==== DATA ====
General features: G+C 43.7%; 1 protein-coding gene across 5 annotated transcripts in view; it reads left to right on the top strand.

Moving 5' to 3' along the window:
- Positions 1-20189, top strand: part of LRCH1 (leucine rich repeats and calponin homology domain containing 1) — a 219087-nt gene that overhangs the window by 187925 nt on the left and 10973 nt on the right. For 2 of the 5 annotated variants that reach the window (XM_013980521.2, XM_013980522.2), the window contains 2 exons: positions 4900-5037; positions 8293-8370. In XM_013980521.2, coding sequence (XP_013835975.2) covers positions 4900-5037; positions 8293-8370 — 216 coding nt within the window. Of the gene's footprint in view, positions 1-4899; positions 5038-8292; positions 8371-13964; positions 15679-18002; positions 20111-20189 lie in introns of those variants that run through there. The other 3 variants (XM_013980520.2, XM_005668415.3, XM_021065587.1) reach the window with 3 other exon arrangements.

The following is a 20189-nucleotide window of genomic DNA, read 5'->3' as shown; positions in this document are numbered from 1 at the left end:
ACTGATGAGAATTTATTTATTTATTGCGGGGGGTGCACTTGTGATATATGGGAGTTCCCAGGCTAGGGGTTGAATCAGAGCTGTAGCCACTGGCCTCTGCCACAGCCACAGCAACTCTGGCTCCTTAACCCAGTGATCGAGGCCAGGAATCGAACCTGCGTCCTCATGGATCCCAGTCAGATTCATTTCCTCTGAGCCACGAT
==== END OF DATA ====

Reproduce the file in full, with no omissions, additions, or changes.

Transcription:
General features: G+C 43.7%; 1 protein-coding gene across 5 annotated transcripts in view; it reads left to right on the top strand.

Moving 5' to 3' along the window:
- Positions 1-20189, top strand: part of LRCH1 (leucine rich repeats and calponin homology domain containing 1) — a 219087-nt gene that overhangs the window by 187925 nt on the left and 10973 nt on the right. For 2 of the 5 annotated variants that reach the window (XM_013980521.2, XM_013980522.2), the window contains 2 exons: positions 4900-5037; positions 8293-8370. In XM_013980521.2, coding sequence (XP_013835975.2) covers positions 4900-5037; positions 8293-8370 — 216 coding nt within the window. Of the gene's footprint in view, positions 1-4899; positions 5038-8292; positions 8371-13964; positions 15679-18002; positions 20111-20189 lie in introns of those variants that run through there. The other 3 variants (XM_013980520.2, XM_005668415.3, XM_021065587.1) reach the window with 3 other exon arrangements.

The following is a 20189-nucleotide window of genomic DNA, read 5'->3' as shown; positions in this document are numbered from 1 at the left end:
ACTGATGAGAATTTATTTATTTATTGCGGGGGGTGCACTTGTGATATATGGGAGTTCCCAGGCTAGGGGTTGAATCAGAGCTGTAGCCACTGGCCTCTGCCACAGCCACAGCAACTCTGGCTCCTTAACCCAGTGATCGAGGCCAGGAATCGAACCTGCGTCCTCATGGATCCCAGTCAGATTCATTTCCTCTGAGCCACGAT